A great review of Peter Knaggs’ “You’re so vain (you probably think this book is about you)” by Dick Ockleton in Dream Catcher Magazine.
It’s not every day you come across a poem with the title “Scunthorpe Police Swoop on Lunatic Bean Fetish Man”, but by the time you reach page 72 of Peter Knaggs’ “You’re so vain” collection, it doesn’t seem anything out of the ordinary. “Normal for Knaggs”, you might say.
You know you are in for something different from the off. The arresting cover – a face formed from a pair of scissors, a comb and a button, should seem harmless enough, but there is something unnervingly fierce about it and the significance of those bloody (literally) scissors comes back to haunt you.
Page by page, Knaggs has the ability to surprise, intrigue, amuse, sadden and shock in equal measure and it makes for an oddly addictive collection. You really do want to know what happens next. The accessible style of these pithy, cleverly crafted pieces keeps you turning the pages.
Knaggs’ gritty, witty poems take you on a journey through a world populated by meticulously observed and totally believable ordinary people, just trying to get by on a day to day basis. You are introduced to their shortcomings, their labours, their hopes, their dreams and their frequent disappointments. They just keep at it, ever more inventive in their efforts to keep their heads above water by whatever means, be it working in unrewarding jobs, lawbreaking, fighting, practical-joking, conning. And, now and again, the odd murder is dropped into the mix – quite literally in the case of an adulterous trapeze artist. Those scissors also make a couple of appearances, broken and sinister.
They are a motley bunch, Bobby, Billy, Ox, Banana Dave, Arnie, Stiggy and the rest. You join their lunch breaks and eavesdrop on their conversations. The author’s acutely-observed scenarios and quirky fine detail (“White bread impressed with grey fingertips like dabs down the nick”) put you right there with the characters. You could perhaps warm to some of these lads, but you definitely wouldn’t want to meet Gasher on a dark night.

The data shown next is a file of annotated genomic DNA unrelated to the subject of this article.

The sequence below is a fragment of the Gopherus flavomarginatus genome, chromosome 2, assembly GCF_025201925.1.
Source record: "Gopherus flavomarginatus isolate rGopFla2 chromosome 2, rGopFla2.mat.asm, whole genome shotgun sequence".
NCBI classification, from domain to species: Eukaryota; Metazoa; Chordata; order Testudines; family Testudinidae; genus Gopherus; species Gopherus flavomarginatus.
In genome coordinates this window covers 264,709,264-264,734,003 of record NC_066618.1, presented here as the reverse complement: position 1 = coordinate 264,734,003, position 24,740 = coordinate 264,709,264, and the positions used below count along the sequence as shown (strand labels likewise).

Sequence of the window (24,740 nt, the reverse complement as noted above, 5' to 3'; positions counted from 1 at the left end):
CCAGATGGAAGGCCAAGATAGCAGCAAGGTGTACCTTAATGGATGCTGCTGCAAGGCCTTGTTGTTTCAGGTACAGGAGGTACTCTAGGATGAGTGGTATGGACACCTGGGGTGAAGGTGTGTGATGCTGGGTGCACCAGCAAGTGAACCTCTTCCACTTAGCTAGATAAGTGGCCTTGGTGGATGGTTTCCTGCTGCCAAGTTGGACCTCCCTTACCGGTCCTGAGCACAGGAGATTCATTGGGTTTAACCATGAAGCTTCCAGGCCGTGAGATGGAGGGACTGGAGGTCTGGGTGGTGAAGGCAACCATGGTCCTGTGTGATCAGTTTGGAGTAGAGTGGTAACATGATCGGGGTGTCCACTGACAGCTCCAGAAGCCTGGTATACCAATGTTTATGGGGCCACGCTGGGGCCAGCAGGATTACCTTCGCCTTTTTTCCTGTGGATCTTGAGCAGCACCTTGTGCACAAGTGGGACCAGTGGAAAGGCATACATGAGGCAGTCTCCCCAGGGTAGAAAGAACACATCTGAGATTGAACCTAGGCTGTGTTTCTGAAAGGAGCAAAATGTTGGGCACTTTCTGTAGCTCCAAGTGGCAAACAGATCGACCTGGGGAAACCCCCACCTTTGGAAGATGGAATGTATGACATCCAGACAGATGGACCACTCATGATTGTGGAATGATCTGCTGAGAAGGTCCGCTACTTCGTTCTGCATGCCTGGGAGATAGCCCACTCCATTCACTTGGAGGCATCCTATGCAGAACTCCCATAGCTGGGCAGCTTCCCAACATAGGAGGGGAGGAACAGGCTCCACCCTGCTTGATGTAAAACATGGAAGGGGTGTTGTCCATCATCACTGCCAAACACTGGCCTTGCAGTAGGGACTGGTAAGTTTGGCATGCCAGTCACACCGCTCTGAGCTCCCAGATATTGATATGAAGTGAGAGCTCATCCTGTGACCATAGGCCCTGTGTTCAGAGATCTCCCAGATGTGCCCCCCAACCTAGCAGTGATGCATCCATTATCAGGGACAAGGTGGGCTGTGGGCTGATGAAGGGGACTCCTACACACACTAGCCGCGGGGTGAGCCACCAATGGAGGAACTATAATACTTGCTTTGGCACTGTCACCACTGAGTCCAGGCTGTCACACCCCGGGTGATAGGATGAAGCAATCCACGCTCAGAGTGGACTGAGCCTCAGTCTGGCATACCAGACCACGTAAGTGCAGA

But the hapless, ever-optimistic Crusoe is the star of the show. He appears as a steady thread running through the book. There is more to Crusoe than meets the eye. Stuck in an unhappy marriage, too scared of his wife’s brothers to get out, he “sometimes wants God to give him his receipt so he can take his whole life back and get a refund”. Even his own mouse traps attack him. Crusoe has firm opinions on what does not constitute modern art, and is meticulous about cleaning his van. He is on a relentless (so far unsuccessful) quest for self-improvement, but has also been known to “moon” in Macdonald’s. His frequent appearances and obviously sympathetic treatment might lead you to the conclusion that he is the narrator’s best mate.
Recurring themes of poverty, law-breaking and tediously stupid, incompetent bosses, are lightened by moments of joy and release. There is a character who goes up on the roof in all weathers to escape – “it’s the quietness, the otherness, the being above”. There are “boisterous shirts” which apparently make the wearers irresistible to the opposite sex – or is that just the beer talking? Even the relentless bashing of inept managers is punctuated by a couple of moments of (almost) sympathy for their situation. The ongoing fight between the “Devil” and “God”, or the pitying parallel drawn between a boss and an old library book that nobody wants to borrow.
But now and again you are brought down to earth with a bump. The gnawing poignancy of a woman who dies, alone, with “two losing lottery tickets in her purse”, or the helplessness and horror of a football stadium tragedy.
And then there are moments of pure whimsy – a relationship with a mermaid, or a “Clockwork Orange” style over-luxurious use of language to describe the gluttonous “Badger the Cadger”. You can almost hear the slobbering.
This collection is a pick and mix of real lives. It takes you through the highs and lows and it makes you stop and think. Never boring, it crackles with originality. The wry wit keeps going right through to the end, with the final poem’s take on being hard up – directions given to an imaginary bargain hunter on how to navigate by a succession of “Pound shops” to reach the ultimate goal – a shop that sells everything for 10p – Paradise!
All in all, a refreshing read.
Subscribe to Dream Catcher here: http://www.dreamcatchermagazine.co.uk